Hess’s advice: assume you bought the company already and the deal was a big failure, then list all the reasons that might occur. “And then frequently review your processes—are you looking to see if the facts that would lead to that bad outcome exist?” he advises. “Are you looking for reasons not to buy or just looking for facts that confirm your thought that you should buy? Under what conditions would you walk away from the deal? Constantly assess whether you have really searched for facts that would lead to that conclusion.”
Finally, if the deal moves forward, the public relations team plays a key role, according to Joel Backaler, Los Angeles-based Vice President at the consultancy Frontier Strategy Group. and author of China Goes West, a book about Chinese companies expanding into international markets.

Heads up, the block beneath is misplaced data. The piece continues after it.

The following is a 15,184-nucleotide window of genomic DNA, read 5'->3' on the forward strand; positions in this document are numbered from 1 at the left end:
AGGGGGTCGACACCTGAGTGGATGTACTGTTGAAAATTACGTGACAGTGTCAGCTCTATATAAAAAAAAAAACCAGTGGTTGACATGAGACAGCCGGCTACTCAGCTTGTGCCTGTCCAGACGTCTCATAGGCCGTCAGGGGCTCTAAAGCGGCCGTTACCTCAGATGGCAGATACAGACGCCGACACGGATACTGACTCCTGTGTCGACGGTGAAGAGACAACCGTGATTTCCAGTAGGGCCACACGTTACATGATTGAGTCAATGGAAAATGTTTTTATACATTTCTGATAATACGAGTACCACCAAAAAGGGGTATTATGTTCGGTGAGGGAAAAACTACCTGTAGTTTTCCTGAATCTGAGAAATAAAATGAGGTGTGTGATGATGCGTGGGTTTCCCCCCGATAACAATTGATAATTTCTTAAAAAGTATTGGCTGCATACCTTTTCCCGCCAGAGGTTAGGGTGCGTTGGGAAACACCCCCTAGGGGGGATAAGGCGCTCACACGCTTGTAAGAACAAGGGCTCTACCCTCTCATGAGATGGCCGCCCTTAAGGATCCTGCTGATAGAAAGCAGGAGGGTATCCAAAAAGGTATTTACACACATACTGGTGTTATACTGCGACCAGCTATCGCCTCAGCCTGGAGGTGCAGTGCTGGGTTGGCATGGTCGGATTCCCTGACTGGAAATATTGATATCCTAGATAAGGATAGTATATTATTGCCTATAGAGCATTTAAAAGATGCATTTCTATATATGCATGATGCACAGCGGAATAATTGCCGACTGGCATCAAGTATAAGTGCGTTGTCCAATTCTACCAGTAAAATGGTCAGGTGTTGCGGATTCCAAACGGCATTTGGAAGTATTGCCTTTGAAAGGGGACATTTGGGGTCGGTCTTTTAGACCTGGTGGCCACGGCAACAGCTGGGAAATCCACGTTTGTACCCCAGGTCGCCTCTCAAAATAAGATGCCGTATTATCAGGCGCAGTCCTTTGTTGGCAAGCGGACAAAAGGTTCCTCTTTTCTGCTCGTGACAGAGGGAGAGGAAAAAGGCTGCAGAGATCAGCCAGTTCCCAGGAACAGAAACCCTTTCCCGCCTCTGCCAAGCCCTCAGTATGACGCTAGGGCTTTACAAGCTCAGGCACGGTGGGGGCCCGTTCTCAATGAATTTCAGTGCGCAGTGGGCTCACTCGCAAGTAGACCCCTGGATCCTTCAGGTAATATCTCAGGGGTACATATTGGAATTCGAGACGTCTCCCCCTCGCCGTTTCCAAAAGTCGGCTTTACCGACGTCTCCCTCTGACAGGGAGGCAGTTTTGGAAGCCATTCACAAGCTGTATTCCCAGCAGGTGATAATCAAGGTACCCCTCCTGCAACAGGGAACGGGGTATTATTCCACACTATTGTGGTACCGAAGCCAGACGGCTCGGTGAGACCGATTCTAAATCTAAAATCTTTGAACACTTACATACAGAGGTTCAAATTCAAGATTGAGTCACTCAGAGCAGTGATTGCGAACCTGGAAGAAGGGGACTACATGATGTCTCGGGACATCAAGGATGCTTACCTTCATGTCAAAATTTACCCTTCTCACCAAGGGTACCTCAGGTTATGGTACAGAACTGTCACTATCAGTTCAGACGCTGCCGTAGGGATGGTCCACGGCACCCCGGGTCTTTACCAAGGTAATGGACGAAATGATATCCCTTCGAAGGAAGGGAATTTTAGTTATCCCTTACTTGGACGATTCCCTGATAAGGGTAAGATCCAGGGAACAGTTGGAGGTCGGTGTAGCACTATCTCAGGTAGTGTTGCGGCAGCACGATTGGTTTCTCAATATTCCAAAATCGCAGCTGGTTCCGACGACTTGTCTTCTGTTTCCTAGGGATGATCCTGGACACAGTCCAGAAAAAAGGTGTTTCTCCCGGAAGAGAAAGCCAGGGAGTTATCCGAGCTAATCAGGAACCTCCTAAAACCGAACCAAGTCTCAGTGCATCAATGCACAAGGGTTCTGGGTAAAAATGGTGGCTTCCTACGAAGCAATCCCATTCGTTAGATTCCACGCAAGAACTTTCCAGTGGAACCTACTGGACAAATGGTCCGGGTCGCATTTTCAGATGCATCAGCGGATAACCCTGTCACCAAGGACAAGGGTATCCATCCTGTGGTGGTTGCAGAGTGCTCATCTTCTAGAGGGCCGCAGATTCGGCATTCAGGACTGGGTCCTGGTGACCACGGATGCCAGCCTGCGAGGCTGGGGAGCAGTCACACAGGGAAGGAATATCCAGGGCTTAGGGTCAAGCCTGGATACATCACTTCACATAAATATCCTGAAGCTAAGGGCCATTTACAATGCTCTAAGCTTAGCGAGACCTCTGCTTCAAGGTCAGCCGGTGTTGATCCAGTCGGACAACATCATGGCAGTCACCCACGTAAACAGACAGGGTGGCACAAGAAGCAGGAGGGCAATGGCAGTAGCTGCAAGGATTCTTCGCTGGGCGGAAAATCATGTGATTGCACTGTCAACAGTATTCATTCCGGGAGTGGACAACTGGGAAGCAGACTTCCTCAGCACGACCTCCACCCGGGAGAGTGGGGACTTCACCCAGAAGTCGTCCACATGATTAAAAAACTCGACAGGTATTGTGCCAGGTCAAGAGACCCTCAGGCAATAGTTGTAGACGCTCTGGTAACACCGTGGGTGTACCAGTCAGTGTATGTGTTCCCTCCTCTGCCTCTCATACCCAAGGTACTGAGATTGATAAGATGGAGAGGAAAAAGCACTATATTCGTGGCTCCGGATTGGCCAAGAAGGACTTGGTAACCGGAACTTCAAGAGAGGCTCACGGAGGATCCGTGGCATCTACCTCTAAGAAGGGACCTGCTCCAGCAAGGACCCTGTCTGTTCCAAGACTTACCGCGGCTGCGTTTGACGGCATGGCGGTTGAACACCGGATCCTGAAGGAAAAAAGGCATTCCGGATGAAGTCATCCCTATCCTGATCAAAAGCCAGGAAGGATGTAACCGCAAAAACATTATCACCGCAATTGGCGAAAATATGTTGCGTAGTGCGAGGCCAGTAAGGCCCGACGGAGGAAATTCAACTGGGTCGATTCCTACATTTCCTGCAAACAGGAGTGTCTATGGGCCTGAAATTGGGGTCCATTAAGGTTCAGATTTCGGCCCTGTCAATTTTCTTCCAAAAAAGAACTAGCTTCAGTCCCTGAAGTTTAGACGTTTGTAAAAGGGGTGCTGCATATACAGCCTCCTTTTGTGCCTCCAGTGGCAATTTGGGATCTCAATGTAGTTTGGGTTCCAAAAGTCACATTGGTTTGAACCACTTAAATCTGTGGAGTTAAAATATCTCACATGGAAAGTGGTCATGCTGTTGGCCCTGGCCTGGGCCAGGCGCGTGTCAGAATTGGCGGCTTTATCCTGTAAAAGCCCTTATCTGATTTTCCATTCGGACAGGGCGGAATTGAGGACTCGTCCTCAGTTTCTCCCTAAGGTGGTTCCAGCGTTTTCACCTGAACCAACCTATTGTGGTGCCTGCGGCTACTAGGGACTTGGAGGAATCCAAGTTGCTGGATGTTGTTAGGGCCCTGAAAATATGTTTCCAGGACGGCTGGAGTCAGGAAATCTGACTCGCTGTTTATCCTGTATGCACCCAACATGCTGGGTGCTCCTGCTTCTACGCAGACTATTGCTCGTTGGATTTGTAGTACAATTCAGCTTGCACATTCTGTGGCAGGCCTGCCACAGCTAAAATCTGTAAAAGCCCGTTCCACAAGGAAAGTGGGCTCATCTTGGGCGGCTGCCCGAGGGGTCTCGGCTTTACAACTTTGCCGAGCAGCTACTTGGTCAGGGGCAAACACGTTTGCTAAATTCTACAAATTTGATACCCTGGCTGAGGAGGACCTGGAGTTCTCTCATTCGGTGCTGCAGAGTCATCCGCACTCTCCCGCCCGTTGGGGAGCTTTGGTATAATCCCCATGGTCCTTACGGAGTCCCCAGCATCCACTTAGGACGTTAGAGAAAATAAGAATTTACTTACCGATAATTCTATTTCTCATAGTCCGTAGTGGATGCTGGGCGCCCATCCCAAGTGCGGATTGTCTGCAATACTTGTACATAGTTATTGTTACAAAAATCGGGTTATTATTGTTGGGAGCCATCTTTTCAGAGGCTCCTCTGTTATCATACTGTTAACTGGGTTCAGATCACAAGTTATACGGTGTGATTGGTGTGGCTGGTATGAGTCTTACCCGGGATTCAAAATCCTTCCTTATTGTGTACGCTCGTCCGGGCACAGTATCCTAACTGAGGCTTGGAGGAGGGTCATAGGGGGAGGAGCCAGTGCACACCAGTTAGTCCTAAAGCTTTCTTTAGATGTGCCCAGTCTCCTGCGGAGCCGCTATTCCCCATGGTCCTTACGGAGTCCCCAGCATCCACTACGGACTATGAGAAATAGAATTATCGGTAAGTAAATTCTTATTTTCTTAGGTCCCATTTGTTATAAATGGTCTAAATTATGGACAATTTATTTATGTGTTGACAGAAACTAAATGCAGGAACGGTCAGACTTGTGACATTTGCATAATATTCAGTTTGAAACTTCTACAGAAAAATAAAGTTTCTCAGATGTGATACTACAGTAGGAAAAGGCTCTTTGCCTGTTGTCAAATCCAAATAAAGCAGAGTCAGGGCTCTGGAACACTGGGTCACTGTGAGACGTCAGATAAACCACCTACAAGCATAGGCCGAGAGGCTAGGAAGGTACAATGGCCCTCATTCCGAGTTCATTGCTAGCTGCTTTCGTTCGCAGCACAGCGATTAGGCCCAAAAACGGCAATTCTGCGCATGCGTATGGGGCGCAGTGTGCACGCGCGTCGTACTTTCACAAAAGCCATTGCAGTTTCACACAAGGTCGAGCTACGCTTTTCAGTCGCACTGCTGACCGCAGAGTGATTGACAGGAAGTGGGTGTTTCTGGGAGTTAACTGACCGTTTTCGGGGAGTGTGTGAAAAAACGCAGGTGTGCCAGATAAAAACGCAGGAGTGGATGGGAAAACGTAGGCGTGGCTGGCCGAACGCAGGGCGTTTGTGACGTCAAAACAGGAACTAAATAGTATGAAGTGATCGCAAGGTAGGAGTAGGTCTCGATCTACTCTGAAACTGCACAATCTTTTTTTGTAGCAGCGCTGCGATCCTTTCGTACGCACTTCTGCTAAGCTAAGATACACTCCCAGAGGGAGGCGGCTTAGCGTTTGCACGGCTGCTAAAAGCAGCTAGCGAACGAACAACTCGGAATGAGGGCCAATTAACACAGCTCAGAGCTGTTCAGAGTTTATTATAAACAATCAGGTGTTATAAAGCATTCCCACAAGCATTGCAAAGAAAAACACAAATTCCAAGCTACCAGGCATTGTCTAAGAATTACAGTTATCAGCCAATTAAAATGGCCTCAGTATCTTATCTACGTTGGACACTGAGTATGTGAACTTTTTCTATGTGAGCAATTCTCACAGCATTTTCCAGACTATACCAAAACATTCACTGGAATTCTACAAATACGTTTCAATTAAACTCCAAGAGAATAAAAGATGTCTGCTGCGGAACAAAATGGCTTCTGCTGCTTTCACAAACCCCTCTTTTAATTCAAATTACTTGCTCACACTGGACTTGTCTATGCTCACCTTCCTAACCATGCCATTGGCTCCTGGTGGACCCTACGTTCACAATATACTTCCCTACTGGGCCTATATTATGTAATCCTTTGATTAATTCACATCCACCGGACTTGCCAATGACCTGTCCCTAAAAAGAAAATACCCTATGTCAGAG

Chinese companies often focus on sales and tangible business results, but investments in PR and marketing can be very useful in winning acceptance of the deal by employees, investors and regulators, experts say. Many Westerners have deeply negative views of Chinese companies, and their ignorance can be expensive for a Chinese acquirer, according to experts. Good communication can reassure new employees as well as improve relations with regulators and customers.
Not answering the phone won’t improve the situation. If the company doesn’t tell its own story, someone else will, Backaler says. “This can lead to the media or local politicians shaping how these Chinese firms are viewed, rather than the company itself building and proactively managing how it is perceived in the overseas environment,” he warns.
To read all the articles in the When East Buys West series, please click here.